Coop was born 68 years ago in Detroit, Mich. His father worked for U.S. Tire & Rubber Co., and his mom operated a style salon in their home, where many of his female classmates came to have their hair done. Coop's parents attended church on a regular basis and were always ready to lend a helping hand to those in need. They led by example and those values became a part of who Bob Cooper is today.
Interestingly enough, Coop was born into a family with strong ties to the old Bell Telephone Co., which later became known as American Telephone & Telegraph (AT&T). His grandmother was a switchboard operator and gave birth to Bob's mother in the telephone office where she worked. Bob's uncle was a telephone lineman for the county.
Before settling into his career with AT&T, Coop took computer programming classes at Henry Ford Community College and did a four-year stint in the U.S. Air Force as a jet engine mechanic. When AT&T transferred him to Georgia, Coop volunteered with the International Horse Park, earning him AT&T's "Employee of the Month" award. His volunteerism soon expanded to the Charlie Elliot Wildlife Center in Mansfield, Ga.; the 1996 Atlanta Summer Olympics (as table tennis coordinator); his church; and local youth organizations.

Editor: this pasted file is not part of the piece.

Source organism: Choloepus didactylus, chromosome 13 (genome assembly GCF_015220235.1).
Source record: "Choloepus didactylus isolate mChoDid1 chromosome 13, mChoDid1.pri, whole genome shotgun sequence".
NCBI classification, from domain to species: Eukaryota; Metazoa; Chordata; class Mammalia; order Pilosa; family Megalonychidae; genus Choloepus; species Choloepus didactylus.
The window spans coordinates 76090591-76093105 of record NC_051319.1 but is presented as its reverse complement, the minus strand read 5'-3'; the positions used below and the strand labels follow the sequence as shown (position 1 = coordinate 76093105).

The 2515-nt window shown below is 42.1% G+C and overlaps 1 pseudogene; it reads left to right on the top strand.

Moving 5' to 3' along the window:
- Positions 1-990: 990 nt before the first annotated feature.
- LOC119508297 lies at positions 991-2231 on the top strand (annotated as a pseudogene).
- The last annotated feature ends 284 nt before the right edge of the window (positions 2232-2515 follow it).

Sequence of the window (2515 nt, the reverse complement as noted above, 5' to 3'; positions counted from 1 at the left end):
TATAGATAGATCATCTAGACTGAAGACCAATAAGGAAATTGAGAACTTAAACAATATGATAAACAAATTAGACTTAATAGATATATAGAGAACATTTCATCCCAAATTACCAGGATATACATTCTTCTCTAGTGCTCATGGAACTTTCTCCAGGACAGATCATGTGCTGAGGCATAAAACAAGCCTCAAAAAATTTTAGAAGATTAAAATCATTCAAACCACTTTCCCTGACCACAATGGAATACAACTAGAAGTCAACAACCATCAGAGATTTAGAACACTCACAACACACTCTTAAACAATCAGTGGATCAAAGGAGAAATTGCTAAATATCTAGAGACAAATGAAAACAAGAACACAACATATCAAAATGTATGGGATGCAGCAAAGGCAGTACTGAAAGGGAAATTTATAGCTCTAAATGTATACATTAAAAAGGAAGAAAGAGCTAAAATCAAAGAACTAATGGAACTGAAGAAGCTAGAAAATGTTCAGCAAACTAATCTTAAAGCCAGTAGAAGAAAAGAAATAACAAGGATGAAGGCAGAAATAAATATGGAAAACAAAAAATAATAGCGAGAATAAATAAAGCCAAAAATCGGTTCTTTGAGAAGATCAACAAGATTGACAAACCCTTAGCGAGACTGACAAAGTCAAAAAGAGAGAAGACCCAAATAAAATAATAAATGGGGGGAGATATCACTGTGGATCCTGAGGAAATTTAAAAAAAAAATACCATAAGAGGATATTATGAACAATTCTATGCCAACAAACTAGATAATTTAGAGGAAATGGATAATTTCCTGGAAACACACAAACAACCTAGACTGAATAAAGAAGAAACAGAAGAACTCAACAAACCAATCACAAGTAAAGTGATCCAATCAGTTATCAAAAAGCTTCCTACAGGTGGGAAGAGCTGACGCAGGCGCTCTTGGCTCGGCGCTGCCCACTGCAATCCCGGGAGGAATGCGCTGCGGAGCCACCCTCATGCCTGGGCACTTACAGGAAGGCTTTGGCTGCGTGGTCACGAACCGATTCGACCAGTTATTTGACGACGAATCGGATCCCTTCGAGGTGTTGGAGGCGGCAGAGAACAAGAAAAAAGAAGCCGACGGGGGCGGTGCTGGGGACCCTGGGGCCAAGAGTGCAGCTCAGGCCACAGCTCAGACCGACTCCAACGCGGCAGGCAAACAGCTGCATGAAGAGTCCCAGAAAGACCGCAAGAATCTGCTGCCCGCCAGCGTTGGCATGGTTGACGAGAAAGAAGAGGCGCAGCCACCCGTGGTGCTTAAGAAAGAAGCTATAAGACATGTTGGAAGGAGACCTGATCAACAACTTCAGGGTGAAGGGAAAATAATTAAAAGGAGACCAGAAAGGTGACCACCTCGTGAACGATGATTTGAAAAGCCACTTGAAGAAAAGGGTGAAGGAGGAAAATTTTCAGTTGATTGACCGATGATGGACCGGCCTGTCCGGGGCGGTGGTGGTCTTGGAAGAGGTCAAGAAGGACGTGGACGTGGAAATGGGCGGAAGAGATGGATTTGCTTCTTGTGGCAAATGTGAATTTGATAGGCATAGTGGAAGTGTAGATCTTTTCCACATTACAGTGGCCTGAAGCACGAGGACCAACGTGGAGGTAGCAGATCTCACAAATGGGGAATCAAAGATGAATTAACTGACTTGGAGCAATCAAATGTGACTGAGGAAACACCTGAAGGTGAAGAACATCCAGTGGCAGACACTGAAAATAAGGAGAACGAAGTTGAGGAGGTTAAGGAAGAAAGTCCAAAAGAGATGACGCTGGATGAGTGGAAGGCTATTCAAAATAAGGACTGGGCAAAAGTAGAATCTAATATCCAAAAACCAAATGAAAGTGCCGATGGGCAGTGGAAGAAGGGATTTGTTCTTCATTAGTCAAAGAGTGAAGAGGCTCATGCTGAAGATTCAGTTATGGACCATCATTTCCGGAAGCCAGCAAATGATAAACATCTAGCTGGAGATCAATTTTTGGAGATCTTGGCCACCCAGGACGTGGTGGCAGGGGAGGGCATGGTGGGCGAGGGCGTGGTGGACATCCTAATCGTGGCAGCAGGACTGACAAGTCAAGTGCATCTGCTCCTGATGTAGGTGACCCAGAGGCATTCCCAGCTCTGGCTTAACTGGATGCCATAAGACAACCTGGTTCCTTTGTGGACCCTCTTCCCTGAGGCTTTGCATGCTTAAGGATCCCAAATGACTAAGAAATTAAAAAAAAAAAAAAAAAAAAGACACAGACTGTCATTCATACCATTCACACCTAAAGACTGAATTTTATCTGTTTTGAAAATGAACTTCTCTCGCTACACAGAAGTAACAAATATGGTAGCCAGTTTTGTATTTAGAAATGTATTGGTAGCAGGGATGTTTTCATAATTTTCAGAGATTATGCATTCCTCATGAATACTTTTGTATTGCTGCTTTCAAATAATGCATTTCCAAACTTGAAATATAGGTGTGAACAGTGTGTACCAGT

Currently, Coop is a member of a volunteer group called "God's Hope Builders." The group builds churches and wheelchair ramps and Coop's "Stick Work" crew also has volunteered for Habitat for Humanity. Coop's construction skills are used by his church's Building and Grounds Committee as well. Coop quietly fills each day to the brim by helping others, reserving each Thursday for his local horse rescue and rehab center. By the time this story goes to print, Coop and Hope Builders will have helped build a Family Life Center addition to a church in Cordele, Ga.
Everyone needs to have a person like Coop in their lives so they can see how much one set of helping hands can accomplish for the greater good.
Support of the annual MDA Labor Day fundraising show (previously called the Telethon, now renamed MDA Show of Strength) was a tradition with the Cooper family, so it isn't a surprise that Coop has volunteerism in his blood. As a single man with no children of his own, Coop developed a strong compassion for the children featured on the MDA show over the years. As he explained, "Those wonderful kids and adults had no say in their disease. They often faced insurmountable challenges. 'Jerry's Kids' became my kids."
Coop has led a lifetime of servant leadership, and his bequest to MDA is just one more example of how a servant leader provides help and hope not only during his or her lifetime, but also after death. Coop's decision to make a bequest to MDA demonstrates "leadership by example" and he hopes others will follow in his footsteps to ensure that MDA's research and medical services will continue to offer help and hope until the day comes when everyone will have a chance to live life free of muscle disease and their resulting physical challenges.
Coop's legacy gift to MDA will mean we can continue to advance promising research that will result in "building healthy muscles" for generations to come.